Zvents, a San Mateo, Calif. company that has been building an events-based search engine for several years, must be on the right track: It just raised $24 million from a set of investors including Nokia Growth Partners, AT&T and NAVTEQ.

What makes Zvents a bit different from other events sites — last year I profiled it along with its biggest competitors, Eventful, Going.com and Upcoming — is that it’s not an events calendar or social networking site. Instead, the company is working on an advanced search engine that’s optimized just for looking through time-based listings.

That type of search, developed for the Internet, is also turning out to fit well with the mobile industry. “A lot of the industry still thinks mobile search needs to be separate and distinct from the Internet,” Paul O’Brien, the company’s chief marketing officer, told me. But a basic events search is the same for either the Internet or a mobile device — the person using it is just in a different place.

Events, by the way, can range from concerts and festivals to sales and celebrity appearances. A person out on the town with a mobile device will likely be interested in knowing about those things, which is why carriers are becoming interested in Zvents (as evidenced by the AT&T investment). Location-based applications are also proliferating, and they all need data of the sort that Zvents has.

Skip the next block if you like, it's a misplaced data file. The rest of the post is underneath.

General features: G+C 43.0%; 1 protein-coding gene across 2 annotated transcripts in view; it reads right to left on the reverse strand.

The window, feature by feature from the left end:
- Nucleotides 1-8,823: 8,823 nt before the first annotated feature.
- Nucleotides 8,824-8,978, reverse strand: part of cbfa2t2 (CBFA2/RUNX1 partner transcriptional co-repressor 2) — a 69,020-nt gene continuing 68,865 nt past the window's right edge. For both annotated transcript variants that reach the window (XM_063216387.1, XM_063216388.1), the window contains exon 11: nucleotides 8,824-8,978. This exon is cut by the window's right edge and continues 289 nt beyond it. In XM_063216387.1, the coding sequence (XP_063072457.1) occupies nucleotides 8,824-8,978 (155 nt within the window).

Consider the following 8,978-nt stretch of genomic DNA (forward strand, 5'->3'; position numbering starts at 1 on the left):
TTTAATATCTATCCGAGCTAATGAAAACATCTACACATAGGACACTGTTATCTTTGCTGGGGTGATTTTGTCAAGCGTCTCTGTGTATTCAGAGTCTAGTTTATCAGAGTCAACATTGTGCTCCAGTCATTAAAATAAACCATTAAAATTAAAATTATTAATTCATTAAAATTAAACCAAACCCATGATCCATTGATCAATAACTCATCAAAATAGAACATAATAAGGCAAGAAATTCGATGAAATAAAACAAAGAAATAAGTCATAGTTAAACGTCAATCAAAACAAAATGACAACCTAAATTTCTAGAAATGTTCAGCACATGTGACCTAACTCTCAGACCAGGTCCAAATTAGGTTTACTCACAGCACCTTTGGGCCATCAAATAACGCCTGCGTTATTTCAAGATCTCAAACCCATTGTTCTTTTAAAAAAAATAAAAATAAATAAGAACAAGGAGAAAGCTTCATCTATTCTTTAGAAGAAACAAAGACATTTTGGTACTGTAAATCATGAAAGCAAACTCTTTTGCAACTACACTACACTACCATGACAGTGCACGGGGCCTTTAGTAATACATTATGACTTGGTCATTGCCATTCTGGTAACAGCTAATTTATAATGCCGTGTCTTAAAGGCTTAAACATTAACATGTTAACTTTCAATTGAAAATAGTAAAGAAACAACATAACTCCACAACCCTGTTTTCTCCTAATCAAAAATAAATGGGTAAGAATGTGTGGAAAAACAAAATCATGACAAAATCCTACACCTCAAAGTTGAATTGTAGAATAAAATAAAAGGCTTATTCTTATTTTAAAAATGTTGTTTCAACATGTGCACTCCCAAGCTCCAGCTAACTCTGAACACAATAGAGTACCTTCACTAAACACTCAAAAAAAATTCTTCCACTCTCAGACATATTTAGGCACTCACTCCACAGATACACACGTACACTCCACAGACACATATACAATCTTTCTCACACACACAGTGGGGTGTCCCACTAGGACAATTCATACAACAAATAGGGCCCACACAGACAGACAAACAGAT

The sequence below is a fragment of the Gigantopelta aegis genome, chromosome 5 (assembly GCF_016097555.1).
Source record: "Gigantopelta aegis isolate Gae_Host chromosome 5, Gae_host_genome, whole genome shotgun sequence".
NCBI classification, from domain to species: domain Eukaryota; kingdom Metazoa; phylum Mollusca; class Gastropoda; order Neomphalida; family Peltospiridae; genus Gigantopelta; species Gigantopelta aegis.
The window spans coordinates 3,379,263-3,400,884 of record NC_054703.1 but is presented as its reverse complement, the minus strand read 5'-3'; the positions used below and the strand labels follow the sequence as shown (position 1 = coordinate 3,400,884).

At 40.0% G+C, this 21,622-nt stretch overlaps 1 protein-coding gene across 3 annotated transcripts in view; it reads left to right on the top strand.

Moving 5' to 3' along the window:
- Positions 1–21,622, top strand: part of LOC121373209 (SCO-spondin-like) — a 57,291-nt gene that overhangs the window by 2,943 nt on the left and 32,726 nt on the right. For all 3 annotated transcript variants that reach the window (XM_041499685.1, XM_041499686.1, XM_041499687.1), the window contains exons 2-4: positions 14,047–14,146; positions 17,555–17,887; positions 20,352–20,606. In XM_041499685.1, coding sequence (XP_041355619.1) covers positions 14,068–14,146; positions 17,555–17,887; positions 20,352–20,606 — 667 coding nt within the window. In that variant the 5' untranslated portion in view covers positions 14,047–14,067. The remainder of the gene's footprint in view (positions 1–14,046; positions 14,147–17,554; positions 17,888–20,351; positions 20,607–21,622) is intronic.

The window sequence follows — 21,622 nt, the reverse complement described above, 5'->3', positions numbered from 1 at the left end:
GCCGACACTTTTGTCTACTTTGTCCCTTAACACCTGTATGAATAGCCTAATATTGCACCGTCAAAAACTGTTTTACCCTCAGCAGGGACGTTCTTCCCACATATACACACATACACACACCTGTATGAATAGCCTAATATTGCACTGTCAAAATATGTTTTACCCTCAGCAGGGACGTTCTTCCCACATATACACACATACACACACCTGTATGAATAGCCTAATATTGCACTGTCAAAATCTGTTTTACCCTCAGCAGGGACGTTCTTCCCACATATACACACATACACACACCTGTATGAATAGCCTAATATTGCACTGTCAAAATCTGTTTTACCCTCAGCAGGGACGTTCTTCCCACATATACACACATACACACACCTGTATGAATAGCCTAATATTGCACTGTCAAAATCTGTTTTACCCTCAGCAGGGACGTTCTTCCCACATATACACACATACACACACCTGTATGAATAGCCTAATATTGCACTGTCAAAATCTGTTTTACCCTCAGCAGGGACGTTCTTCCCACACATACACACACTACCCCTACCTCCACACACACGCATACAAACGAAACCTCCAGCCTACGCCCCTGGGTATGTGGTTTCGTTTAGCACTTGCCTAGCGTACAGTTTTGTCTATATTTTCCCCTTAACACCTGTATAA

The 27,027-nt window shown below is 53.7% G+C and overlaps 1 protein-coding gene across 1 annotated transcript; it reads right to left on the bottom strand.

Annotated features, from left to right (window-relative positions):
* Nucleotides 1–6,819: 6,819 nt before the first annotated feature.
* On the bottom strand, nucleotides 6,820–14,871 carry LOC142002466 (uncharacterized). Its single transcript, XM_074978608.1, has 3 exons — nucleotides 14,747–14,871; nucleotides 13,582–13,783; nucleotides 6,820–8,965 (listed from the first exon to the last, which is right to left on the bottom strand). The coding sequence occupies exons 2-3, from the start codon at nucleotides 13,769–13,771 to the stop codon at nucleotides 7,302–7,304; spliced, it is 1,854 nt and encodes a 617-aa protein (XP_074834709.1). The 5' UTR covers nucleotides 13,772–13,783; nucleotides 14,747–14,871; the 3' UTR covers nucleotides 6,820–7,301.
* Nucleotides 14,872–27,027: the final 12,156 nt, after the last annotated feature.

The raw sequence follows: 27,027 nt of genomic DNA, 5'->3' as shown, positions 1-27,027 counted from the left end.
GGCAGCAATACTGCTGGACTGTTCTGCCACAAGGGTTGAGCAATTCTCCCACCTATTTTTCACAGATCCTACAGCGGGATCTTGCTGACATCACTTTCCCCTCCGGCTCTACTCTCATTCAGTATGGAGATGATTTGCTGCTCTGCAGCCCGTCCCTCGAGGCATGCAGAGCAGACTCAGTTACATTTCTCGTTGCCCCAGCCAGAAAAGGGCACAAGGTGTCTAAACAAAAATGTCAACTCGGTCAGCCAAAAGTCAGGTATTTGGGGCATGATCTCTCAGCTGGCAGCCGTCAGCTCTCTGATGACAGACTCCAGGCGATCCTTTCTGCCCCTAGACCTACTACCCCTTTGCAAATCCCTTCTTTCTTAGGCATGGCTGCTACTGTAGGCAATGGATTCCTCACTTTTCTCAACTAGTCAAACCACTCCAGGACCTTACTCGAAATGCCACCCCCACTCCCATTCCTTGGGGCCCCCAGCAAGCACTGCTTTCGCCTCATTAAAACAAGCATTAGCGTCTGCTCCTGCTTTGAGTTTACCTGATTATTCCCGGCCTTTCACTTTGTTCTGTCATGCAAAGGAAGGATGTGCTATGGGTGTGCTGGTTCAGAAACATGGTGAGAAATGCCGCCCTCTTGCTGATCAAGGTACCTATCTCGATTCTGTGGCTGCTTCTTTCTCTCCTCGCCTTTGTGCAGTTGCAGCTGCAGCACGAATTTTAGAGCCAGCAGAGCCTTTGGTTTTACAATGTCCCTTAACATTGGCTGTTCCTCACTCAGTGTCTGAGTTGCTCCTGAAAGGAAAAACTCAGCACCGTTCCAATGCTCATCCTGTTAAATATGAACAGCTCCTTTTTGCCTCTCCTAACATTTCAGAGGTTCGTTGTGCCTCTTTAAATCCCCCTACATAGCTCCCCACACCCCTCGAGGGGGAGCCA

Finally, publishers can also benefit, both by porting their own event listings into the database and by having acces to others. Zvents partners with several hundred publishers, including big ones like MSN City Guides, and less prominent ones like small town newspapers. O’Brien says that Zvents has a significant set of listings in about 2,000 cities in the United States, and several large cities overseas.

Mobile is where Zvents expects a large portion of its business to be in the future, but O’Brien wouldn’t say whether the company is profitable yet. For now, it’s making money off of enhanced listings. While anyone can add an event for free, businesses like department stores will often want to add information like coupon codes or videos, which they pay Zvents a small fee for. In the future, they may be able to pay for greater prominence.

In addition to the investors listed above, Zvent’s previous investors came on for the round, including VantagePoint Venture Partners and Red Rock Ventures. The company has taken $32 million to date.